RUTH C. MASON C MARSHALL DANN Arresting Officer Commissioner vfParents and Trademarks

Patent Citations
Cited PatentFiling datePublication dateApplicantTitle
US3730160 *Jul 1, 1971May 1, 1973Energy Sciences IncEnergization of the combustible mixture in an internal combustion engine
Non-Patent Citations
Reference
1 *Journal of the Acoustical Society of America; Vol. 24, No. 3; May 1952; Acoustical Characteristics of Jet Edge and Jet Edge Resonator Systems.
Referenced by
Citing PatentFiling datePublication dateApplicantTitle
US4137875 *Dec 12, 1977Feb 6, 1979Medina Sergio PAuxiliary air inlet device for internal combustion engines
US4316580 *Jul 13, 1979Feb 23, 1982Sontek Industries, Inc.Apparatus for fragmenting fluid fuel to enhance exothermic reactions
US4347983 *Jan 9, 1980Sep 7, 1982Sontek Industries, Inc.Hyperbolic frequency modulation related to aero/hydrodynamic flow systems
US4355623 *Feb 27, 1981Oct 26, 1982Graham Lewis NAir inlet fuel saver device for internal combustion engines
US4359997 *Dec 24, 1980Nov 23, 1982Harry D. VaughnFixed blade turbulence generator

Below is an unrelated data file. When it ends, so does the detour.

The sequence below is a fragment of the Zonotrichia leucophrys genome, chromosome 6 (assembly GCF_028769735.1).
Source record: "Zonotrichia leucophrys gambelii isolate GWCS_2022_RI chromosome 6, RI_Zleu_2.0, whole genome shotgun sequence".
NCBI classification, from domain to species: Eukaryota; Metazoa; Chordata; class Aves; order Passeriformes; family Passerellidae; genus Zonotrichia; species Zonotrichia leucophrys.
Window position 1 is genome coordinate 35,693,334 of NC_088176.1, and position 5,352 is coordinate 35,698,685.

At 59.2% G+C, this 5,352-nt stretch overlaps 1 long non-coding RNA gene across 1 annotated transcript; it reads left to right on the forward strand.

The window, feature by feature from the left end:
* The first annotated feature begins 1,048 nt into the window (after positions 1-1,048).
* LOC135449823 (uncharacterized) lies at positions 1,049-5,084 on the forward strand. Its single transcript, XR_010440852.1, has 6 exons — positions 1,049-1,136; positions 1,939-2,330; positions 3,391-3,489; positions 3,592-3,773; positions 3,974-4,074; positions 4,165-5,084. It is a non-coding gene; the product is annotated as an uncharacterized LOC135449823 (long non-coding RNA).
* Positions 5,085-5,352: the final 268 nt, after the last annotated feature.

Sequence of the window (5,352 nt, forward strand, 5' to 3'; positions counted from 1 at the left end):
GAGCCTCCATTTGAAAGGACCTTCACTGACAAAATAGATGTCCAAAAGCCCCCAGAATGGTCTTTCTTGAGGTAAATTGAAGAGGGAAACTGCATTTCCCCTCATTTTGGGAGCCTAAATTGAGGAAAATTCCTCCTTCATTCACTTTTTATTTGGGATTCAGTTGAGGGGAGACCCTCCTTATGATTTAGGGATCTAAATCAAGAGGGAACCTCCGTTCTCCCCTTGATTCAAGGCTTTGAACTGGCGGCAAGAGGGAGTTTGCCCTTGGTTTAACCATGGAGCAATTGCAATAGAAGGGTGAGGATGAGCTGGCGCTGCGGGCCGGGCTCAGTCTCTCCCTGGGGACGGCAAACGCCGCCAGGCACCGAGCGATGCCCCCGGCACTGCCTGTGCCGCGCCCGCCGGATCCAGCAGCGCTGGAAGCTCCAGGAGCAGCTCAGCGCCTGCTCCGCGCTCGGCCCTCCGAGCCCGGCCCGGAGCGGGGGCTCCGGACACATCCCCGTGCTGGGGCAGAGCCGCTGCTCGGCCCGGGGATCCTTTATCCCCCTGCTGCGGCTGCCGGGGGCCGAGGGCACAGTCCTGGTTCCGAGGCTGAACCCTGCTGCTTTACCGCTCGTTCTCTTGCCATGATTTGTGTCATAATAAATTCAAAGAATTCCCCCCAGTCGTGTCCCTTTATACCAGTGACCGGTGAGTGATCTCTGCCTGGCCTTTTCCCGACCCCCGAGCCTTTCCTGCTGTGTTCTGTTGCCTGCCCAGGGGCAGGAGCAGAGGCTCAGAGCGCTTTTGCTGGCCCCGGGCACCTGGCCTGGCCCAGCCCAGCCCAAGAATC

US4779580 *Jul 6, 1987Oct 25, 1988Dr. Ing. H.C.F. Porsche AktiengesellschaftSuction system for a reciprocating piston internal combustion engine
US6371095 *Aug 21, 2000Apr 16, 2002Walter E. SacartoUltrasound whistles for internal combustion engine
US6732720May 29, 2003May 11, 2004Monroe R. KelemenckyUltrasonic liquid fuel introduction system
US7445000 *Jul 25, 2006Nov 4, 2008Kenneth LivingstonUltrasonic fuel/power enhancer
US7603991 *Jan 27, 2004Oct 20, 2009Peter RozimMethod and equipment for reducing emission and fuel consumption in order to improve combustion in internal combustion engines
US8495990 *Mar 13, 2013Jul 30, 2013Joey RiveraPre-injection fuel atomization system
US8584659 *May 2, 2011Nov 19, 2013Kenneth LivingstonUltrasonic fuel and power enhancer and method
US20120060802 *May 2, 2011Mar 15, 2012Kenneth LivingstonUltrasonic fuel and power enhancer and method
Classifications
U.S. Classification123/587, 48/189.3, 123/590, 261/DIG.480
International ClassificationF02B1/04, F02M27/08, F02M23/00
Cooperative ClassificationF02M23/001, F02M27/08, F02B1/04, Y02T10/146, Y10S261/48
European ClassificationF02M23/00B, F02M27/08